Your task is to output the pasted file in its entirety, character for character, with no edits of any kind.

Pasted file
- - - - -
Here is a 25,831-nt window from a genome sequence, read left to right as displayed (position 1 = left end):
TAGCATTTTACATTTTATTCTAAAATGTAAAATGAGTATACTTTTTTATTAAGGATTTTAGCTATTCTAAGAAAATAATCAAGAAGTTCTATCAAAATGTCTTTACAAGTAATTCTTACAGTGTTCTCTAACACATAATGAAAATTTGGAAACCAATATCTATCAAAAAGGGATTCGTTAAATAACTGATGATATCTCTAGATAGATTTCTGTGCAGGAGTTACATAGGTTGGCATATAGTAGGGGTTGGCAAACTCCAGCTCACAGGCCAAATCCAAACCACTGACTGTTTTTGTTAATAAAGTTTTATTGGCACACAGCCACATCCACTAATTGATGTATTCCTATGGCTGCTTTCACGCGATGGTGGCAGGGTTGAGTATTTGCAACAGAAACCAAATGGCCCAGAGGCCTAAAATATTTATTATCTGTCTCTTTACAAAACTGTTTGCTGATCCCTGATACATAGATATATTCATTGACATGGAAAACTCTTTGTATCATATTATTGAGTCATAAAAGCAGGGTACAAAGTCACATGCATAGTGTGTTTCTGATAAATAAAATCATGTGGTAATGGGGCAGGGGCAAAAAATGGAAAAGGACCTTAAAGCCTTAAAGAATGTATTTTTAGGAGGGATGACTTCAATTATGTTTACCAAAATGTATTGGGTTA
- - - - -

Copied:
Here is a 25,831-nt window from a genome sequence, read left to right as displayed (position 1 = left end):
TAGCATTTTACATTTTATTCTAAAATGTAAAATGAGTATACTTTTTTATTAAGGATTTTAGCTATTCTAAGAAAATAATCAAGAAGTTCTATCAAAATGTCTTTACAAGTAATTCTTACAGTGTTCTCTAACACATAATGAAAATTTGGAAACCAATATCTATCAAAAAGGGATTCGTTAAATAACTGATGATATCTCTAGATAGATTTCTGTGCAGGAGTTACATAGGTTGGCATATAGTAGGGGTTGGCAAACTCCAGCTCACAGGCCAAATCCAAACCACTGACTGTTTTTGTTAATAAAGTTTTATTGGCACACAGCCACATCCACTAATTGATGTATTCCTATGGCTGCTTTCACGCGATGGTGGCAGGGTTGAGTATTTGCAACAGAAACCAAATGGCCCAGAGGCCTAAAATATTTATTATCTGTCTCTTTACAAAACTGTTTGCTGATCCCTGATACATAGATATATTCATTGACATGGAAAACTCTTTGTATCATATTATTGAGTCATAAAAGCAGGGTACAAAGTCACATGCATAGTGTGTTTCTGATAAATAAAATCATGTGGTAATGGGGCAGGGGCAAAAAATGGAAAAGGACCTTAAAGCCTTAAAGAATGTATTTTTAGGAGGGATGACTTCAATTATGTTTACCAAAATGTATTGGGTTA